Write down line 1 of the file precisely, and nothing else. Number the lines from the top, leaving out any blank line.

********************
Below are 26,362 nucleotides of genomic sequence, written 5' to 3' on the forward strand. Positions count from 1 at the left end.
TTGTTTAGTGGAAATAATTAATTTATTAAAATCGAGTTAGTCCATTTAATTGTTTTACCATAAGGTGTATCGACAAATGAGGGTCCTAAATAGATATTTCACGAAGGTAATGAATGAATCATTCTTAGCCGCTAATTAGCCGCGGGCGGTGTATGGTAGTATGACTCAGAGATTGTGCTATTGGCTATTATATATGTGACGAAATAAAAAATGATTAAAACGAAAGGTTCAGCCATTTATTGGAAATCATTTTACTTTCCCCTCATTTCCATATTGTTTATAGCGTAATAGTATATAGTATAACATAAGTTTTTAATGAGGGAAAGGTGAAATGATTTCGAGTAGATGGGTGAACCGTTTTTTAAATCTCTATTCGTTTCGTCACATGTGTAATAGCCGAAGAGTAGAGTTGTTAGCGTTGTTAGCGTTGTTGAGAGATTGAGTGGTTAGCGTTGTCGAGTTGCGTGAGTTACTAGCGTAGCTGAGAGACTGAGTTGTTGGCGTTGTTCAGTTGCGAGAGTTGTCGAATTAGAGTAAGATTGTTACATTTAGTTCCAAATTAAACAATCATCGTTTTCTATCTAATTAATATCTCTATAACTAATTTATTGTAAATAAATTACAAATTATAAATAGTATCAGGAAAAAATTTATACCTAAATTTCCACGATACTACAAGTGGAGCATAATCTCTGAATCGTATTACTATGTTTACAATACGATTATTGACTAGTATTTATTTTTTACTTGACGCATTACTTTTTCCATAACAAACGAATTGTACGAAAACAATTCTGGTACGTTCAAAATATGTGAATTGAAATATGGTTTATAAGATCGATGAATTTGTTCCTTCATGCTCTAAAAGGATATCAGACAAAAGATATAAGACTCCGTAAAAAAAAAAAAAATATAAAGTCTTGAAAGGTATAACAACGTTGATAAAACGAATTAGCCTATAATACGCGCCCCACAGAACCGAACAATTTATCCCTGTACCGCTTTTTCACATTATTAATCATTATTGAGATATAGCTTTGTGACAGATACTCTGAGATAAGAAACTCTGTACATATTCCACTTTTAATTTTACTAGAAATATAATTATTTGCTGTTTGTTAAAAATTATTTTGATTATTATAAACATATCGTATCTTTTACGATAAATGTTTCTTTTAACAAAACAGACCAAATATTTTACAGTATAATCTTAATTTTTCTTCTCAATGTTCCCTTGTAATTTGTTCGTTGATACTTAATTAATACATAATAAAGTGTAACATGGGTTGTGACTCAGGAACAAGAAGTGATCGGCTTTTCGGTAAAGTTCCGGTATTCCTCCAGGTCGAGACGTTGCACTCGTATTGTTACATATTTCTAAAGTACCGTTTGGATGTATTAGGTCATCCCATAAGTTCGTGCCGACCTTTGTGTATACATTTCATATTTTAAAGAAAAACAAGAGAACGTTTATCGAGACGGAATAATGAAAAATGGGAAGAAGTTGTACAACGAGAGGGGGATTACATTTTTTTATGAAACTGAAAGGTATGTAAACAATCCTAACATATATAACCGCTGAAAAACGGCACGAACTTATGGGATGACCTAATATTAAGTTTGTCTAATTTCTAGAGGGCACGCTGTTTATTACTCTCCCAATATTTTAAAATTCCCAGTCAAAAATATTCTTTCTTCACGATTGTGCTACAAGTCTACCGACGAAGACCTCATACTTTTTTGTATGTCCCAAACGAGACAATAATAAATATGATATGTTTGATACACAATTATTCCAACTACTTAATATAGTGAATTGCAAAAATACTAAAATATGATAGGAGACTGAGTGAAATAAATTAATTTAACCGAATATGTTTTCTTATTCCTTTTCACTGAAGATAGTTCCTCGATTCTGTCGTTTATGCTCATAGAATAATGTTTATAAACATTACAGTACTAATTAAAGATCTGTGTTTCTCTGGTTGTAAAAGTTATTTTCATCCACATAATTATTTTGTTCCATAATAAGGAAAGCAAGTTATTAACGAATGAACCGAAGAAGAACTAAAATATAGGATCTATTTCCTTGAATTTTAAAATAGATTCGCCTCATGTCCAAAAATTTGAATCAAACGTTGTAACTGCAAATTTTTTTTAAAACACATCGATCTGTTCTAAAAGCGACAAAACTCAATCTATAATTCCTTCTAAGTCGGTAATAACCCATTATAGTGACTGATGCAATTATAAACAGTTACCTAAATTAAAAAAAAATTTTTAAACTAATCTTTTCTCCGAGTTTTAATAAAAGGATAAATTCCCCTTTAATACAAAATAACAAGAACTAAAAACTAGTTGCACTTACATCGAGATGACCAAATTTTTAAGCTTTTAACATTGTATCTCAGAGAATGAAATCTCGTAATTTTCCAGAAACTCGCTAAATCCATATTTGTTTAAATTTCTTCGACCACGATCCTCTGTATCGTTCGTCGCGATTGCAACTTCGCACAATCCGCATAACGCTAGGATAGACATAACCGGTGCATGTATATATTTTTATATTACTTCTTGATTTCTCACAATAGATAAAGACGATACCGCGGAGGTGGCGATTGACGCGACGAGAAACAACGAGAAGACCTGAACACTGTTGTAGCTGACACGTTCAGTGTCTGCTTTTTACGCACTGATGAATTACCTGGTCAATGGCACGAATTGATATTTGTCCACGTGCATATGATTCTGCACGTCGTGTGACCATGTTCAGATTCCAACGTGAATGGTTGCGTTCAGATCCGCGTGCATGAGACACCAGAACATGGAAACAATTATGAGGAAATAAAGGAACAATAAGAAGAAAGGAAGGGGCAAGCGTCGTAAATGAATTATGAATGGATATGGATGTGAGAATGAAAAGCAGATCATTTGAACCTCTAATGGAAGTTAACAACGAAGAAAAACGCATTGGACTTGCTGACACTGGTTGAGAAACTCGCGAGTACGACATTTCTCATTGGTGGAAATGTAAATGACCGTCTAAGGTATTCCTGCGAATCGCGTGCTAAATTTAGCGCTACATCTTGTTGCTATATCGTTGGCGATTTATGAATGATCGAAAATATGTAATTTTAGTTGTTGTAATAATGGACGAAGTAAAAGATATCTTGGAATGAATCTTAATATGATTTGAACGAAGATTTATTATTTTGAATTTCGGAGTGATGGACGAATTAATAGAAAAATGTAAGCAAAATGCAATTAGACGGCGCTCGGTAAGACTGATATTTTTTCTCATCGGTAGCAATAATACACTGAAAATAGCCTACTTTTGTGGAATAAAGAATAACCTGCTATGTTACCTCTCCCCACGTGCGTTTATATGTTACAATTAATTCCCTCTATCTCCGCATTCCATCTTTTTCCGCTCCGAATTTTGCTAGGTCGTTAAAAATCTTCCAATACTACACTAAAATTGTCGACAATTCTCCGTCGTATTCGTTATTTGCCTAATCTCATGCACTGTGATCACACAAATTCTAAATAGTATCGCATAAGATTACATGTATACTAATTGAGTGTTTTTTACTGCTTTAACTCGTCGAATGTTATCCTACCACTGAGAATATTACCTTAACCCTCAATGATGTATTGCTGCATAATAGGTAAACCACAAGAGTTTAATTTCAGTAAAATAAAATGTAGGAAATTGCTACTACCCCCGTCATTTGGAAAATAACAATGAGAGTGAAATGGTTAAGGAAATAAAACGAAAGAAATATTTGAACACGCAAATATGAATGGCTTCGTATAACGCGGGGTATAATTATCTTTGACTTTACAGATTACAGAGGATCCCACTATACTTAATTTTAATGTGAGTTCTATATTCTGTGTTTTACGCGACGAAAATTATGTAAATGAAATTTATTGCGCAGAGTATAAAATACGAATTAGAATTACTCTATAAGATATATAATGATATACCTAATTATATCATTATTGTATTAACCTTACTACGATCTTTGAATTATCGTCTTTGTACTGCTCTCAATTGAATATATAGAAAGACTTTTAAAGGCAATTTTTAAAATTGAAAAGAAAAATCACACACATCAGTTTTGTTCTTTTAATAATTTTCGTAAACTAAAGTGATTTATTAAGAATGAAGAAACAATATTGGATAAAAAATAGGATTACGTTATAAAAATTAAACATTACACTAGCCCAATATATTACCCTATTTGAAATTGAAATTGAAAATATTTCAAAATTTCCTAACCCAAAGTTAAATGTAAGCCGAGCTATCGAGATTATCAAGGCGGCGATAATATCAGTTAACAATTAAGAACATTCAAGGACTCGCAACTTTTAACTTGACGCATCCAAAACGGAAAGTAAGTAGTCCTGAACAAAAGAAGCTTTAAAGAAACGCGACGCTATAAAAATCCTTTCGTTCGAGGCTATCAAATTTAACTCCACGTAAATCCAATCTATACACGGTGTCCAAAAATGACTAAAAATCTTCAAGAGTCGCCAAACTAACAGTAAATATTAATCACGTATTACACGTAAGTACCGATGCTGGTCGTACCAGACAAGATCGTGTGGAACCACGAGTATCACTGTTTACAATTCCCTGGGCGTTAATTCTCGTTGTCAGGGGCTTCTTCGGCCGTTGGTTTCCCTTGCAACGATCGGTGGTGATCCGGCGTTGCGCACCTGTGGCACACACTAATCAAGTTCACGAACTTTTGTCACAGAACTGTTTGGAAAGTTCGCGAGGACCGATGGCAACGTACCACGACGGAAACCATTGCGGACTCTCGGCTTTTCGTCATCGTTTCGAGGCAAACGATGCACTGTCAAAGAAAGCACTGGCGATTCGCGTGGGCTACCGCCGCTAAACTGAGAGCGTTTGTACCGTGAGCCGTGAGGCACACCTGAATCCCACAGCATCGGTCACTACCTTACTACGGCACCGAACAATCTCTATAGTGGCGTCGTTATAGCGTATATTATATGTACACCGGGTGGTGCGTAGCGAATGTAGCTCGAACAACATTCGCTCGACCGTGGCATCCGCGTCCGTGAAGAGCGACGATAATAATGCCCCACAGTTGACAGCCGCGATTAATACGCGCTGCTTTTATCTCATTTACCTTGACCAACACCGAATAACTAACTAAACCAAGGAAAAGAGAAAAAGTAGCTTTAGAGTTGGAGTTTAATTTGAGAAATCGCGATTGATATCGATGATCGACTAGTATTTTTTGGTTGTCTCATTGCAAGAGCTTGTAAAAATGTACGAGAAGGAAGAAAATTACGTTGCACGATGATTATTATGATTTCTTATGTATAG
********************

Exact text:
Below are 26,362 nucleotides of genomic sequence, written 5' to 3' on the forward strand. Positions count from 1 at the left end.